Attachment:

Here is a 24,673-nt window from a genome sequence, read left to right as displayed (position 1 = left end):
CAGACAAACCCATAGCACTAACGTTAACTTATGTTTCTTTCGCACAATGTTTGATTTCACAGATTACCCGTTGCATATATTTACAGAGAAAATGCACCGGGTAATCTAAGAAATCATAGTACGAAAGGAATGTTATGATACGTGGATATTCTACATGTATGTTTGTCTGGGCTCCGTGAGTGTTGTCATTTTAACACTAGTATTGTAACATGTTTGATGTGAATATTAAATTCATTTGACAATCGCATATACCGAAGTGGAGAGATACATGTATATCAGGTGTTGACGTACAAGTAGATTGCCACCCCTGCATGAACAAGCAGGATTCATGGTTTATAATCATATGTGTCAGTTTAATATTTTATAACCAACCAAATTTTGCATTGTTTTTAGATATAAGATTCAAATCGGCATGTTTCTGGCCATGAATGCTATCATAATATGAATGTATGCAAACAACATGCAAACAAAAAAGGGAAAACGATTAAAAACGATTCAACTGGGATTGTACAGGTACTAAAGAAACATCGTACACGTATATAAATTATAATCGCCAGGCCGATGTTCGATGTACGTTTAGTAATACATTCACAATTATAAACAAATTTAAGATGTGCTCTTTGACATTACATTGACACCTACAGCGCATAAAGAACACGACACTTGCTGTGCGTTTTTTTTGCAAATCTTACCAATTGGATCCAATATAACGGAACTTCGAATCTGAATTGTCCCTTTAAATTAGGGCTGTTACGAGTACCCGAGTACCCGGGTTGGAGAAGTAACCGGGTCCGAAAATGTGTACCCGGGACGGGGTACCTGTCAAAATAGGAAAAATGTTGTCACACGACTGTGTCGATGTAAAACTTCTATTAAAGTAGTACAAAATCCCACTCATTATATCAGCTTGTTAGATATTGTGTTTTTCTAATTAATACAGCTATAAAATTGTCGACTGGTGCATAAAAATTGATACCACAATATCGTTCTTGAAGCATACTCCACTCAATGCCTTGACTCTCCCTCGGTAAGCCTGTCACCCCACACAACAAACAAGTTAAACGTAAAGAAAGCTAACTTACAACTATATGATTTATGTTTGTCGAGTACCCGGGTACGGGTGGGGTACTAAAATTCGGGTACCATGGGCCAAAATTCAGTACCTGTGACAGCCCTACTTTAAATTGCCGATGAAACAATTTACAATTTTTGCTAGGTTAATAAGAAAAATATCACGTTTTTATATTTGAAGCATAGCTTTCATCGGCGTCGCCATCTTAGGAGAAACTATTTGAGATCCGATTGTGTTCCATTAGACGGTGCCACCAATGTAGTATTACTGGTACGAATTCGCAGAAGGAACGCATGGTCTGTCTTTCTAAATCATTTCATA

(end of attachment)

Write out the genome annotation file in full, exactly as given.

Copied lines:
Here is a 24,673-nt window from a genome sequence, read left to right as displayed (position 1 = left end):
CAGACAAACCCATAGCACTAACGTTAACTTATGTTTCTTTCGCACAATGTTTGATTTCACAGATTACCCGTTGCATATATTTACAGAGAAAATGCACCGGGTAATCTAAGAAATCATAGTACGAAAGGAATGTTATGATACGTGGATATTCTACATGTATGTTTGTCTGGGCTCCGTGAGTGTTGTCATTTTAACACTAGTATTGTAACATGTTTGATGTGAATATTAAATTCATTTGACAATCGCATATACCGAAGTGGAGAGATACATGTATATCAGGTGTTGACGTACAAGTAGATTGCCACCCCTGCATGAACAAGCAGGATTCATGGTTTATAATCATATGTGTCAGTTTAATATTTTATAACCAACCAAATTTTGCATTGTTTTTAGATATAAGATTCAAATCGGCATGTTTCTGGCCATGAATGCTATCATAATATGAATGTATGCAAACAACATGCAAACAAAAAAGGGAAAACGATTAAAAACGATTCAACTGGGATTGTACAGGTACTAAAGAAACATCGTACACGTATATAAATTATAATCGCCAGGCCGATGTTCGATGTACGTTTAGTAATACATTCACAATTATAAACAAATTTAAGATGTGCTCTTTGACATTACATTGACACCTACAGCGCATAAAGAACACGACACTTGCTGTGCGTTTTTTTTGCAAATCTTACCAATTGGATCCAATATAACGGAACTTCGAATCTGAATTGTCCCTTTAAATTAGGGCTGTTACGAGTACCCGAGTACCCGGGTTGGAGAAGTAACCGGGTCCGAAAATGTGTACCCGGGACGGGGTACCTGTCAAAATAGGAAAAATGTTGTCACACGACTGTGTCGATGTAAAACTTCTATTAAAGTAGTACAAAATCCCACTCATTATATCAGCTTGTTAGATATTGTGTTTTTCTAATTAATACAGCTATAAAATTGTCGACTGGTGCATAAAAATTGATACCACAATATCGTTCTTGAAGCATACTCCACTCAATGCCTTGACTCTCCCTCGGTAAGCCTGTCACCCCACACAACAAACAAGTTAAACGTAAAGAAAGCTAACTTACAACTATATGATTTATGTTTGTCGAGTACCCGGGTACGGGTGGGGTACTAAAATTCGGGTACCATGGGCCAAAATTCAGTACCTGTGACAGCCCTACTTTAAATTGCCGATGAAACAATTTACAATTTTTGCTAGGTTAATAAGAAAAATATCACGTTTTTATATTTGAAGCATAGCTTTCATCGGCGTCGCCATCTTAGGAGAAACTATTTGAGATCCGATTGTGTTCCATTAGACGGTGCCACCAATGTAGTATTACTGGTACGAATTCGCAGAAGGAACGCATGGTCTGTCTTTCTAAATCATTTCATA